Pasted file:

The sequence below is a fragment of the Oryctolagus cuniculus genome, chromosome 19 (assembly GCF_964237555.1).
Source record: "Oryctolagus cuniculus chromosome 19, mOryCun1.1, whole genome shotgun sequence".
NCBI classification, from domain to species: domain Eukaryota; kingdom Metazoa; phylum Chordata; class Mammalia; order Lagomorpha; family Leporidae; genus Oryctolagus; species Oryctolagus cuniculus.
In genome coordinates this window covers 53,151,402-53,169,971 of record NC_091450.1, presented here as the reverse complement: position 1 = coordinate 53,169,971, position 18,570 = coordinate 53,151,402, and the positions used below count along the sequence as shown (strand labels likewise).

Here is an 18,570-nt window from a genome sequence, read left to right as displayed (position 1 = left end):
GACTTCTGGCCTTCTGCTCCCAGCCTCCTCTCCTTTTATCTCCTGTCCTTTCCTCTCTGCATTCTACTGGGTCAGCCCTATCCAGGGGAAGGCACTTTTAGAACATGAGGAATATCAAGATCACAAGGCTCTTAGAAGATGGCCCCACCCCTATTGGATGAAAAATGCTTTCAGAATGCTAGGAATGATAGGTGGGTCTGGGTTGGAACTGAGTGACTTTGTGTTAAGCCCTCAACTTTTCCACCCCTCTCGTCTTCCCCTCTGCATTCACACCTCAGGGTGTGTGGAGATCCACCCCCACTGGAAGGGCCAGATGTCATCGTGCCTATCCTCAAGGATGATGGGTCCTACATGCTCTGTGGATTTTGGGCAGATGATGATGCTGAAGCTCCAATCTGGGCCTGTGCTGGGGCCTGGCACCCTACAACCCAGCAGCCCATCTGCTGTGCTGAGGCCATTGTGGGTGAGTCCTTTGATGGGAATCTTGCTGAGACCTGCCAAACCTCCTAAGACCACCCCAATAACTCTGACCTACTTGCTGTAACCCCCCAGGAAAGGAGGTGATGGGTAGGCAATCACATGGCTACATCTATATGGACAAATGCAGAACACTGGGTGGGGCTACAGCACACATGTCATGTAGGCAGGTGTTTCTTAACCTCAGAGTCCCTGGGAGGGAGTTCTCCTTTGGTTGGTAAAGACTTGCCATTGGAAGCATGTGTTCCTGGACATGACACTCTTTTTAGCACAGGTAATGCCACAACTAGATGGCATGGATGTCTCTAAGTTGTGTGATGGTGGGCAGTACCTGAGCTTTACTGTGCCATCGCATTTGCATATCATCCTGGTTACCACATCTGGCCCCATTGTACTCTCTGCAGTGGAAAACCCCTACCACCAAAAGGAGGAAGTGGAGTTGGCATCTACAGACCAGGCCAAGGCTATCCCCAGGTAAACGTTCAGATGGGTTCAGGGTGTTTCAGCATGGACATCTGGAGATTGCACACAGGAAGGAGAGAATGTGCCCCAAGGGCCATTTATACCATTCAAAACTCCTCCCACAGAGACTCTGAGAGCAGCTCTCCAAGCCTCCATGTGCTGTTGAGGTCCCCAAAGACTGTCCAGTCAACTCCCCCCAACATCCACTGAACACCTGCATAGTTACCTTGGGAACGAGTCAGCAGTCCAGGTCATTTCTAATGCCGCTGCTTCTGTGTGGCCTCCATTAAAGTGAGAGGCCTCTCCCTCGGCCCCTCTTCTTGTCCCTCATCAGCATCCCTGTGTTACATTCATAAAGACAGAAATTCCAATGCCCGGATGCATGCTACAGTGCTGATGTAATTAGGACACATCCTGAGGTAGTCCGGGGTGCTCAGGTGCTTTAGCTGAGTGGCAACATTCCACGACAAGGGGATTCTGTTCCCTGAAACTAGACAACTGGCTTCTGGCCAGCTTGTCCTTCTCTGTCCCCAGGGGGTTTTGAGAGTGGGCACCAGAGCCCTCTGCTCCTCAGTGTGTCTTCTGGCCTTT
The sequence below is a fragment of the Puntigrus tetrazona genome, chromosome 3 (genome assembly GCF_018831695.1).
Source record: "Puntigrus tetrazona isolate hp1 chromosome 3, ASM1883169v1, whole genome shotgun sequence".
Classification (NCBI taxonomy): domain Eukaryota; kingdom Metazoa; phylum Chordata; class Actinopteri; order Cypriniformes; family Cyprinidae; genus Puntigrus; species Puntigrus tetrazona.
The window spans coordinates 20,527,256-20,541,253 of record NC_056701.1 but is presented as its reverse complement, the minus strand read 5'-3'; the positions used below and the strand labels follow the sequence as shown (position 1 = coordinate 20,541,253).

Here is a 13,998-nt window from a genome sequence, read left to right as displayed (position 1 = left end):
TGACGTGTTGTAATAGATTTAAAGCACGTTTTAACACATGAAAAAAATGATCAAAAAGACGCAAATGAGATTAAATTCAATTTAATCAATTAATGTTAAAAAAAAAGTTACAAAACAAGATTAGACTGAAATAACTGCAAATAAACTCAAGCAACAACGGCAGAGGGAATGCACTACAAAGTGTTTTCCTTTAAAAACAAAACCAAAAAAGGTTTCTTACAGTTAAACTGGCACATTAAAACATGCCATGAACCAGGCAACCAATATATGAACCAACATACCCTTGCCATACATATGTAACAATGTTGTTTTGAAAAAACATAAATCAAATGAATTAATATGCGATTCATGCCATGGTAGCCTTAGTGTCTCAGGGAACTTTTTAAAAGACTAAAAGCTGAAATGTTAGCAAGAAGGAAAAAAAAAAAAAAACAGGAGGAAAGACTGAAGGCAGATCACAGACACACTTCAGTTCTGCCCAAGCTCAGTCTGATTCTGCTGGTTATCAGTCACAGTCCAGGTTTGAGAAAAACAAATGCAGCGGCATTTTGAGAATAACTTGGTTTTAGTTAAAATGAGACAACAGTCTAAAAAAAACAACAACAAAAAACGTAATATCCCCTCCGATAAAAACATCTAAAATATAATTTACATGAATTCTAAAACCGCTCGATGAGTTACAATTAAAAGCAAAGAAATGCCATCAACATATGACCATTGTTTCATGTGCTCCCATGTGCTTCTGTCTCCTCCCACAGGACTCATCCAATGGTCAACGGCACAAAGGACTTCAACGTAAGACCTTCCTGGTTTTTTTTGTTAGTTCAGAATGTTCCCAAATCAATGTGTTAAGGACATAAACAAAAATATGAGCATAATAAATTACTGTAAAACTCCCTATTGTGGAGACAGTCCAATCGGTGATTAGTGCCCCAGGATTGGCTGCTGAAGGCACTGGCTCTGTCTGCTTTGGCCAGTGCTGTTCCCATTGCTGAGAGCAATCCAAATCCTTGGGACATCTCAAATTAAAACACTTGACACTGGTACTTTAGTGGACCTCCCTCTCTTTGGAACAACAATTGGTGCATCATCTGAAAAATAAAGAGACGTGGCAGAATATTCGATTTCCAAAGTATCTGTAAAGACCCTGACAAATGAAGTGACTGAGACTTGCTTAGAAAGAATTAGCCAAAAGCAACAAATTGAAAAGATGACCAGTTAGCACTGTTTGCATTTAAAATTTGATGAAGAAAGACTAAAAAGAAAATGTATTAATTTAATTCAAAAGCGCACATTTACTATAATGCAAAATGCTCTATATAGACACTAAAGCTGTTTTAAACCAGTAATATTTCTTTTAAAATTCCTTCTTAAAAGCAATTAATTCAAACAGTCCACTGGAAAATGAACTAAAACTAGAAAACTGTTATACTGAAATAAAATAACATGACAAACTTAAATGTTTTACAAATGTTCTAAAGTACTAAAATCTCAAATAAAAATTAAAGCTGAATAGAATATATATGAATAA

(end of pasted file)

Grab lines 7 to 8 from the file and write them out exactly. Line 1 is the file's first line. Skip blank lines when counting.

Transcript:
The sequence below is a fragment of the Puntigrus tetrazona genome, chromosome 3 (genome assembly GCF_018831695.1).
Source record: "Puntigrus tetrazona isolate hp1 chromosome 3, ASM1883169v1, whole genome shotgun sequence".